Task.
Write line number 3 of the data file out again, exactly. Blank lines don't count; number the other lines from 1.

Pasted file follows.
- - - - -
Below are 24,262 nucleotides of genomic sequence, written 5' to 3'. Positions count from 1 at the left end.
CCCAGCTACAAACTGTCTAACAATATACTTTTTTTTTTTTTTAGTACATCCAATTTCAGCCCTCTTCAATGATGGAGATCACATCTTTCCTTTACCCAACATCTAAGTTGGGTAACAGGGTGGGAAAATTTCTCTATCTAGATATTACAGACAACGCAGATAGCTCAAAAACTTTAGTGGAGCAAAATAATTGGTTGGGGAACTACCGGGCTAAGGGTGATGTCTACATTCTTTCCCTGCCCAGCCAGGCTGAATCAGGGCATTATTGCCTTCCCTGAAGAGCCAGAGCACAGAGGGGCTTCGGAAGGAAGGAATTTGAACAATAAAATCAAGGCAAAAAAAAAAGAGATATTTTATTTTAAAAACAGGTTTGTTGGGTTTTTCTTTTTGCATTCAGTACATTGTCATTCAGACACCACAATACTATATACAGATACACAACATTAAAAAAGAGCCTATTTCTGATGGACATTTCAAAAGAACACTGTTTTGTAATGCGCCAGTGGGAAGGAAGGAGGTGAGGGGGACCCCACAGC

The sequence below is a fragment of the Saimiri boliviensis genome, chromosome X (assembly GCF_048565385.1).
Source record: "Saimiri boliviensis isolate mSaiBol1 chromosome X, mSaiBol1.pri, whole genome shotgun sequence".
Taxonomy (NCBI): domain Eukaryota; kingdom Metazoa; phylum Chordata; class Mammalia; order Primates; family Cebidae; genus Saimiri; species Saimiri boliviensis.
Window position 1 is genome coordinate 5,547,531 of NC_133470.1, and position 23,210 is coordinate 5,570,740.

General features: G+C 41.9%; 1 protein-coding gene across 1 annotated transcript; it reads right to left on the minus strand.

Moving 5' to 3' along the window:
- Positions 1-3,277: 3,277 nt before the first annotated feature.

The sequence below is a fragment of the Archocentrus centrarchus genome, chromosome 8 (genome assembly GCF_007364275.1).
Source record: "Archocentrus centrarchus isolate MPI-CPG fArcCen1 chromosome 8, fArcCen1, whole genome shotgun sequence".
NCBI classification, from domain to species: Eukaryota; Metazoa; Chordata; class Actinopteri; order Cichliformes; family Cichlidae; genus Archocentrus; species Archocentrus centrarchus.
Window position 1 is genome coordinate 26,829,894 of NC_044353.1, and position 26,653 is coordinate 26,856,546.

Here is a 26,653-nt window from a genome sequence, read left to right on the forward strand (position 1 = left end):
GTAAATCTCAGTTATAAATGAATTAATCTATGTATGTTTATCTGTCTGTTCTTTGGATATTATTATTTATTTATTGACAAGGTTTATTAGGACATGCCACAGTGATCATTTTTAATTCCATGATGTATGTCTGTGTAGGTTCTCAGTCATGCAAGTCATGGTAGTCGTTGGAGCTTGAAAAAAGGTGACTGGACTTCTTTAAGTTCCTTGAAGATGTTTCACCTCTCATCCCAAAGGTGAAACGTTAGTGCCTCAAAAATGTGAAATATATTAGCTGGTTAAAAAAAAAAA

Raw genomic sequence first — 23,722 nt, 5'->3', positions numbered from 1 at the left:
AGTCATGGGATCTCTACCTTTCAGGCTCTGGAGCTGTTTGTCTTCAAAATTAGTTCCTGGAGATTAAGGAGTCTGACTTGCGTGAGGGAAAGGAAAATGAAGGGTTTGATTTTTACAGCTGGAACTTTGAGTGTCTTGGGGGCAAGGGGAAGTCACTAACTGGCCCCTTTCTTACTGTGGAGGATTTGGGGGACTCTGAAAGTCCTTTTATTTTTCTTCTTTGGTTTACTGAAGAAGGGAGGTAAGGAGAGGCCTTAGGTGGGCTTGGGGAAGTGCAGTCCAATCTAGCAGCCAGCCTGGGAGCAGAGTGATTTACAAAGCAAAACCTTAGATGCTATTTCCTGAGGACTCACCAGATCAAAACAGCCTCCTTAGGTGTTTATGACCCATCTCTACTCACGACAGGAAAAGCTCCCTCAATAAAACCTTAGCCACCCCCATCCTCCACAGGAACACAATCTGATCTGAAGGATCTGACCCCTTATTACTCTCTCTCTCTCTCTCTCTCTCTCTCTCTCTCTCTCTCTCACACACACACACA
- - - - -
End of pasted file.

The sequence below is a fragment of the Saimiri boliviensis genome, chromosome X (assembly GCF_048565385.1).